The Sufi regimen under which individuals undertook the path to The Divine, was a finely-honed itinerary which charted the course of inward and outward progress in religious faith and practice (deen). Following the tradition of the Companions of the Prophet [s] who used to frequent his company named Ahl as-suffa (“People of the Bench”), the practitioners of this regimen lived a communal life. Their dwelling places were the mosque-schools (zawaya), border forts (ribat), and guest-houses (khaniqah) where they gathered together on specific occasions dedicated to the traditional festivals of the Islamic calendar (`id). They also gathered on a regular basis in associations for the conveying of knowledge (suhba), assemblies to invoke the names of The Divine and recite the adhkar (plural of dhikr, “remembrance”) inherited from the Prophetic Tradition, and circles of study in spiritual realities. Yet another reason for their gathering was to hear inspired preaching and moral exhortations (wi`az).
Epitomizing Community Activism and Social Reform
The shaykhs exhorted their students to actively respond to The Divine, to cleanse their hearts and purify their souls from the lower desires prompted by the ego and to reform erroneous beliefs. All this was accomplished by cleaving to the Prophetic example. The methods of remembering The Divine, which they instilled in their students, were the very same methods passed down from the Prophet (s). In this way, they propagated upright behavior both through word and deed, while they encouraged the believers to devote themselves to The Divine Almighty with their whole hearts. The aim of their endeavor then was nothing less than obtaining The Divine’s satisfaction and inspiring love for His Prophets. In short, what they aimed for was a state where God would be pleased with them even as they were pleased with God.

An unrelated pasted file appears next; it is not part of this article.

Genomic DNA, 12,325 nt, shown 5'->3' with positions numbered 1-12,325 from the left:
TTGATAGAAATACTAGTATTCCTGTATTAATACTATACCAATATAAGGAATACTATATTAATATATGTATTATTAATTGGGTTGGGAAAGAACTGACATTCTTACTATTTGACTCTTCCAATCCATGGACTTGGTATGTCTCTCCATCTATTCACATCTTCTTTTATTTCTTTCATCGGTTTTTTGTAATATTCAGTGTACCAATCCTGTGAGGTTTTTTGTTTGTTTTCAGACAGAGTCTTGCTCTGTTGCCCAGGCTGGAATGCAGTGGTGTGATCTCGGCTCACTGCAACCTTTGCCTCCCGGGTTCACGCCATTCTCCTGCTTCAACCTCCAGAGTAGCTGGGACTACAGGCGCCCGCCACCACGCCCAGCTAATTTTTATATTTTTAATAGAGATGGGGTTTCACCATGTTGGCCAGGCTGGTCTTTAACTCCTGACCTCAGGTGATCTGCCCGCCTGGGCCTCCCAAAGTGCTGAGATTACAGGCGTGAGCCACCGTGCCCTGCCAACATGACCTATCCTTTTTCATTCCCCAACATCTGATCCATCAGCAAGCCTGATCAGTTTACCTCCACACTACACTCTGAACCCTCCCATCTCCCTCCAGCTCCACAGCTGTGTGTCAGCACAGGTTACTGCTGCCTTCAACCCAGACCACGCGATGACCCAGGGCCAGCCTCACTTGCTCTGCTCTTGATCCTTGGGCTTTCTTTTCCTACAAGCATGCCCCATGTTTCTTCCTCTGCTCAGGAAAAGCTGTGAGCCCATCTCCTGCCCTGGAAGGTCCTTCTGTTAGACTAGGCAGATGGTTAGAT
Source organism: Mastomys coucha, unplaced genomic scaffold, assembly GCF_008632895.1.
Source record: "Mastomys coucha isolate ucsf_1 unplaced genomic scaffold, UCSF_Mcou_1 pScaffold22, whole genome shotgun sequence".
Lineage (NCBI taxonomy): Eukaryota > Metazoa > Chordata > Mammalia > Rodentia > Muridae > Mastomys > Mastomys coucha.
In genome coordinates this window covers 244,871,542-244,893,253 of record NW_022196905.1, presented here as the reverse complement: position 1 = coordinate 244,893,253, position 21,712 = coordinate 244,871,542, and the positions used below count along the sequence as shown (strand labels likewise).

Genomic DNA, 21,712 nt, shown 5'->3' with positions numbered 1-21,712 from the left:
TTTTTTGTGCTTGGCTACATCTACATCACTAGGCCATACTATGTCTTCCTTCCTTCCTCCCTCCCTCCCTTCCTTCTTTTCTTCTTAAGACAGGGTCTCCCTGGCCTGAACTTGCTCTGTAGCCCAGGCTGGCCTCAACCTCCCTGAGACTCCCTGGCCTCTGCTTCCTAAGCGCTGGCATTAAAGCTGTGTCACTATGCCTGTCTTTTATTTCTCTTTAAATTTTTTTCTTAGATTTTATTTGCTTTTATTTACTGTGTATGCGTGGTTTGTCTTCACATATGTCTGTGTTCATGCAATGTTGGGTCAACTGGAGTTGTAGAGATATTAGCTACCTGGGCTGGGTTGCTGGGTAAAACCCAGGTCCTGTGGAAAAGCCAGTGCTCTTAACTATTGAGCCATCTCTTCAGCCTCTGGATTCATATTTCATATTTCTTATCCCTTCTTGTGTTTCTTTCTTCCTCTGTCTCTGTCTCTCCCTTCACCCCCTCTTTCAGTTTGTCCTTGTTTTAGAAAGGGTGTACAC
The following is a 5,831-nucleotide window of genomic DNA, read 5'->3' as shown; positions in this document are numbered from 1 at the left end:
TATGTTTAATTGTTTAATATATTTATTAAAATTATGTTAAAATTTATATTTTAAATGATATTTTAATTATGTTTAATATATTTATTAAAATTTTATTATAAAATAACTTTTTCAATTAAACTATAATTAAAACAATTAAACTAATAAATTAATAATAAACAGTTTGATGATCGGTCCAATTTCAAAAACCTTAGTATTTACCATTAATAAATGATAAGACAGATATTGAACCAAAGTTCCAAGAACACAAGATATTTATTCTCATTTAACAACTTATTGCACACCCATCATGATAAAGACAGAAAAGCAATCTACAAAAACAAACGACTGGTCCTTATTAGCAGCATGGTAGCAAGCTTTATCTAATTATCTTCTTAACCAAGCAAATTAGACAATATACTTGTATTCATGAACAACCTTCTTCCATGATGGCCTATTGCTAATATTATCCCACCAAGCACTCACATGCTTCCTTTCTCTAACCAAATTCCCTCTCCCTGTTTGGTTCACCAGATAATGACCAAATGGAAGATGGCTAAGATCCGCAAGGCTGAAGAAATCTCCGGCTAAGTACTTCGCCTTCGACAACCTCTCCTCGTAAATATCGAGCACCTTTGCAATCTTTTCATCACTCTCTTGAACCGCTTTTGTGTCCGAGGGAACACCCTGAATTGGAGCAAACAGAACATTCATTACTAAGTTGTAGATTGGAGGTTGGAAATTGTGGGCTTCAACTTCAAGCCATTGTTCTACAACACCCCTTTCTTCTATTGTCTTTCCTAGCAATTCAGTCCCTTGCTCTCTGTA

These shaykhs therefore were the radiant beacons that dispelled darkness from a believer’s path as well as the solid cornerstones upon which the Community could build the foundations of an ideal society. The ideal here was the spirit of sacrifice and selflessness that characterized their every effort. These values, in time, imbued the entire social fabric of Islam. The guesthouses, for example, were more often than not found in neighborhoods of the poor and economically disadvantaged. Needless to say, for this reason they became remedies for many social ills.
As a result of such teaching and training we find that many students of Sufi shaykhs graduated from their course of studies fully empowered to carry other people’s burdens, even as they strove to illumine the way of Truth. Furthermore, through their training and self-discipline they had developed the manifest and decisive will to do so. Genuine scholars and teachers of tariqat leave no stone unturned in conducting their effort, a word which means both the physical struggle against oppression and injustice and the spiritual struggle against the unseen allurements that trap the soul.
Sufism has upheld the highest values of social consciousness, religious inquiry and science.
Sufism – the Path of Struggle in the Way of God
History books are filled with the names of Sufis who struggled in the Way of God. who devoted their lives to calling mankind to the Divine Presence of God. They accomplished this with wisdom and they were effective. Their names and stories are too numerous to list in the span of a single book, even if it had hundreds of volumes.
It suffices to say that the lives of these Sufi Shaykhs are overwhelming evidence that Sufism—far from encouraging escapism and retirement from the world that impedes social progress—upheld the highest values of social consciousness as well as religious inquiry and science.